AND

 

Currywurst

 

The invention of currywurst is attributed to Herta Heuwer in Berlin in 1949 after she obtained ketchup (or possibly Worcestershire sauce) and curry powder from British soldiers in Germany. She mixed these ingredients with other spices and poured it over grilled pork sausage. Heuwer started selling the cheap but filling snack at a street stand in the Charlottenburg district of Berlin where it became popular with construction workers rebuilding the devastated city. She patented her sauce, called Chillup, in 1951

"Ars Est Celare Artem"

 

True art, is to conceal art......

 

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"Ars Est Celare Artem"

 

True art, is to conceal art......

 

https://www.instagram.com/smokehouse_84/

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post #14 of 18

Roquefort bleu cheese seems to be the result of the eager of a young French guy to do what the French think they do best, and, it's not cooking, think "amour toujours".

He left his bread and pedestrian cheese in a cave and forgot all about it... as I already mentioned above. After a while the bread grew mold and that went into the cheese, et voilà, Roquefort was born.

 

The flourless chocolate tarte is another dumb :peace:but lucky invention.

post #15 of 18
Thread Starter 
Quote:
Originally Posted by EverydayGourmet View Post
 

Couple of my personal favorites

 

 

Worcestershire Sauce

 

According to historian and Herald for Wales, Major Francis Jones, 1908–93, the introduction of the recipe can be attributed to Captain Henry Lewis Edwardes 1788–1866. Edwardes, originally of Rhyd-y-gors, Carmarthenshire, was a veteran of the Napoleonic wars and held the position of Deputy-Lieutenant of Carmarthenshire. He is believed to have brought the recipe home after travels in India.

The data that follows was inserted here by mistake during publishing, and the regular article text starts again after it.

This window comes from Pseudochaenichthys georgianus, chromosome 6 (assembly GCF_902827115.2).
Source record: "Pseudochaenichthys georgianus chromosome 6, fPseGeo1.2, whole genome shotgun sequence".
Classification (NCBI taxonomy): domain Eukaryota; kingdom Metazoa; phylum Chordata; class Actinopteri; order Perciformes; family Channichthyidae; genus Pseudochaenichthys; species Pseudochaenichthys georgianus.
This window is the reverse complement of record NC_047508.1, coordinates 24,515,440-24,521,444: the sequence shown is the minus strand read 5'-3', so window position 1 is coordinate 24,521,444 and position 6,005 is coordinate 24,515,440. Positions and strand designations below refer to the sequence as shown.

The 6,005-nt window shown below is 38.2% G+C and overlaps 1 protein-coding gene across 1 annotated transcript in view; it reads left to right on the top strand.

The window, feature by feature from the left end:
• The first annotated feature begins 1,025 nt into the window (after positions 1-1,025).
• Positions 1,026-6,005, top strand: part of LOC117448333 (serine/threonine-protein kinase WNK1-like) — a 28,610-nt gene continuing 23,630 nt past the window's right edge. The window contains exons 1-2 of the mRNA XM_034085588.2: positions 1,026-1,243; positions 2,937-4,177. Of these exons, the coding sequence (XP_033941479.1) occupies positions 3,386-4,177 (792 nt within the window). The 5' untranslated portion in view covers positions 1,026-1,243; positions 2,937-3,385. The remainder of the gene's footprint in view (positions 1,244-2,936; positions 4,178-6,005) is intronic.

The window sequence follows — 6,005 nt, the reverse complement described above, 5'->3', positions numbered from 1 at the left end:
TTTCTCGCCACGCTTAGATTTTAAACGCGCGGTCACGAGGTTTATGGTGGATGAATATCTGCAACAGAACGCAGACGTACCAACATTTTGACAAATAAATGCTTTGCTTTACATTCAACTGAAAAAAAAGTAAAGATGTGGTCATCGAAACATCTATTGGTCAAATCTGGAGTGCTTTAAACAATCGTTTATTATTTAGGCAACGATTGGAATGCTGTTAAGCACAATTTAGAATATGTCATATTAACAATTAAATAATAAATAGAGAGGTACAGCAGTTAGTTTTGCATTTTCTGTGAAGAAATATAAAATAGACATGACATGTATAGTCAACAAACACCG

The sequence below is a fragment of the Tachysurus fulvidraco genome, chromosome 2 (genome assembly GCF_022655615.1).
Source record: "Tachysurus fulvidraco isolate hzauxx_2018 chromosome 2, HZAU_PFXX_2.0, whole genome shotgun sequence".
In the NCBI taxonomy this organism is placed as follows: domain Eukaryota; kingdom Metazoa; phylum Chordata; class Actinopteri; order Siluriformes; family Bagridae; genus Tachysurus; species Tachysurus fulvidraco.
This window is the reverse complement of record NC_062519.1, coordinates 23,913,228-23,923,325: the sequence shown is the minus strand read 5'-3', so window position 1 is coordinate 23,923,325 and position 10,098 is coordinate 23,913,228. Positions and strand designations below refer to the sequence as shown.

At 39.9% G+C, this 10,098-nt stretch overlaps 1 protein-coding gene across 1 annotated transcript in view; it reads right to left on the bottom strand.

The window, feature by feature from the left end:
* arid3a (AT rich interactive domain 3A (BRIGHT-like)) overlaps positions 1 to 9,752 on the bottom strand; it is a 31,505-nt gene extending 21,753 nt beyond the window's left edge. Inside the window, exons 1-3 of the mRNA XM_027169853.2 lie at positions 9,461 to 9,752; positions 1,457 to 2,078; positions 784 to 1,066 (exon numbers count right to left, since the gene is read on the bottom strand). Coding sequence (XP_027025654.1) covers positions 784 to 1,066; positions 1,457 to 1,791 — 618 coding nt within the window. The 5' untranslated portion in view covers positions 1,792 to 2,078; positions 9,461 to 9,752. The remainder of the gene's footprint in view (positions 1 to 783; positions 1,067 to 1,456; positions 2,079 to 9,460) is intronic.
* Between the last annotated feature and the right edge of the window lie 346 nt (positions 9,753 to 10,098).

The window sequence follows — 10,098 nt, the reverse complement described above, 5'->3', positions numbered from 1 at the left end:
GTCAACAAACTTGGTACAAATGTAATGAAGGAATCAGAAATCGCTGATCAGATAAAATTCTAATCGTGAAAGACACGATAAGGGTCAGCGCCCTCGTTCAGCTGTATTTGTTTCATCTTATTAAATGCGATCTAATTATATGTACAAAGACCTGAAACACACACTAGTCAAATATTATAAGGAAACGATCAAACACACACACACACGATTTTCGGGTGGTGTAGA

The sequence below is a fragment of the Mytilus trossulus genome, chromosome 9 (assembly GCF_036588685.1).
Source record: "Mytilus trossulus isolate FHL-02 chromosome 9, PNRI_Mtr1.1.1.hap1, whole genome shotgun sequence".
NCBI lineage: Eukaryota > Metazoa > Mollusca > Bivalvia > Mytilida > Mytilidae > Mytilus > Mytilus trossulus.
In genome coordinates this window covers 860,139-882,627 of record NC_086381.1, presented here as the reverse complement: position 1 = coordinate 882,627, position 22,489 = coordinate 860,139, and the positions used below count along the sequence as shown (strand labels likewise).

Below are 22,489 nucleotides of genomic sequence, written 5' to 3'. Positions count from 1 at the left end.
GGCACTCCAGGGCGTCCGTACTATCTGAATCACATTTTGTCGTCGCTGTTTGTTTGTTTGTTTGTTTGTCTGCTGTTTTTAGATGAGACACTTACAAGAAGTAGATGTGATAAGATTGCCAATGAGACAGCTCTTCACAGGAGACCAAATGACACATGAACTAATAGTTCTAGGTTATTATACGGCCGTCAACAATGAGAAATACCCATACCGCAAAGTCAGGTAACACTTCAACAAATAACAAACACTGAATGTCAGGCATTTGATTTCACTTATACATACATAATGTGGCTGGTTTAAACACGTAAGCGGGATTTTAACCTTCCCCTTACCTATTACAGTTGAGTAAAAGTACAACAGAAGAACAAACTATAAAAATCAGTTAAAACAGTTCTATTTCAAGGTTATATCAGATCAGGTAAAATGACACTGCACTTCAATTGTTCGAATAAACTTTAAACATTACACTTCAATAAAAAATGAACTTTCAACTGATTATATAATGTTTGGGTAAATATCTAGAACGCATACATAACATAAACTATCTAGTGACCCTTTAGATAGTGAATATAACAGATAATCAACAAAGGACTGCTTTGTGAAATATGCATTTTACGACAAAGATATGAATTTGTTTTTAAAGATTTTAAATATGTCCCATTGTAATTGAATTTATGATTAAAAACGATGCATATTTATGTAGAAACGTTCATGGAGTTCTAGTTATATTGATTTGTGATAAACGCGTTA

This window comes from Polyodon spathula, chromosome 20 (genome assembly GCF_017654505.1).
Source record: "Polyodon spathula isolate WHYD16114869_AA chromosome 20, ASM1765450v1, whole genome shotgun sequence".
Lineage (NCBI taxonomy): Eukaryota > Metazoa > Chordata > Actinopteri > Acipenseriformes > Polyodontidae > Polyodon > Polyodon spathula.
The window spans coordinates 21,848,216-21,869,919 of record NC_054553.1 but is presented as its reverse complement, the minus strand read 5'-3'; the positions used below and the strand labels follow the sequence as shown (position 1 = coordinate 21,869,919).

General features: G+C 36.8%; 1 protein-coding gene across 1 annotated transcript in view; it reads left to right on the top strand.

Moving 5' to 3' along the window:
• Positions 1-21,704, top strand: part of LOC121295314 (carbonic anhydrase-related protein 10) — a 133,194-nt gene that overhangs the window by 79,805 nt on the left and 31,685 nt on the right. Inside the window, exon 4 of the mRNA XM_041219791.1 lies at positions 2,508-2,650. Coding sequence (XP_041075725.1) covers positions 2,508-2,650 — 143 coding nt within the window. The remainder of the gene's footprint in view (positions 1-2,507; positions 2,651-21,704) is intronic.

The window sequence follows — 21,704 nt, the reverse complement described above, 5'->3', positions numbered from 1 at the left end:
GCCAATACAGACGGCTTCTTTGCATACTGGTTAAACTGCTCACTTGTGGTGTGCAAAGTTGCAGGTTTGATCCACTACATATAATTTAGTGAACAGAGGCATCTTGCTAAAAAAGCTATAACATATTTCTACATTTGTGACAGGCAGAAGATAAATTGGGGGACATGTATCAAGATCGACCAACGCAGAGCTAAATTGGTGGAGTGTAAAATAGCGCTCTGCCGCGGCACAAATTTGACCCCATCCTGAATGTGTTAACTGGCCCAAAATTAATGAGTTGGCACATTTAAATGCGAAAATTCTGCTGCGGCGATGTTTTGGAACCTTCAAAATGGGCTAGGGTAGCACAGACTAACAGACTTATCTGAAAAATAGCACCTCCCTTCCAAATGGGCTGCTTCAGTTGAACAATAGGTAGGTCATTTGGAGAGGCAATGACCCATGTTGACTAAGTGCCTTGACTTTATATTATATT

When the recipe was first mixed at the pharmacy of John Wheeley Lea and William Henry Perrins, the resulting product was so strong that it was considered inedible and the barrel was abandoned in the basement.

 

Looking to make space in the storage area a few years later, the chemists decided to try it again, discovering that the sauce had fermented and mellowed and was now palatable.

In 1838 the first bottles of "Lea & Perrins Worcestershire sauce" were released to the general public. On 16 October 1897, Lea & Perrins relocated manufacturing of the sauce from their pharmacy to a factory in Aston on Midlands Road where it is still manufactured

 

AND

 

Currywurst

 

The invention of currywurst is attributed to Herta Heuwer in Berlin in 1949 after she obtained ketchup (or possibly Worcestershire sauce) and curry powder from British soldiers in Germany. She mixed these ingredients with other spices and poured it over grilled pork sausage. Heuwer started selling the cheap but filling snack at a street stand in the Charlottenburg district of Berlin where it became popular with construction workers rebuilding the devastated city. She patented her sauce, called Chillup, in 1951


Thanks for the great stories and history.

post #16 of 18
Thread Starter 
Quote:
Originally Posted by ChrisBelgium View Post
 

Roquefort bleu cheese seems to be the result of the eager of a young French guy to do what the French think they do best, and, it's not cooking, think "amour toujours".

He left his bread and pedestrian cheese in a cave and forgot all about it... as I already mentioned above. After a while the bread grew mold and that went into the cheese, et voilà, Roquefort was born.

 

The flourless chocolate tarte is another dumb :peace:but lucky invention.

 

Chris, I really like your contributions and your writing style. Thanks :D

post #17 of 18

Many millennia ago, there was a torrential downpour somewhere in Mesopotamia.

 

Several weeks later, a farmer returned to his granary storage, only to discover that it had been flooded to the top.

 

Not wanting to waste the fruits of his labor, he dipped his pail into the bin, intending to bail out the liquid.

 

But being a bit adventurous, he took a sip and said: "mmm... beer."

post #18 of 18
Ceaser salad was allegedly invented by an Italian American immigrant named Ceaser Cordiva who owned a restaurant in Mexico to avoid prohibition invented the dish after an insane rush and running out of ingredients.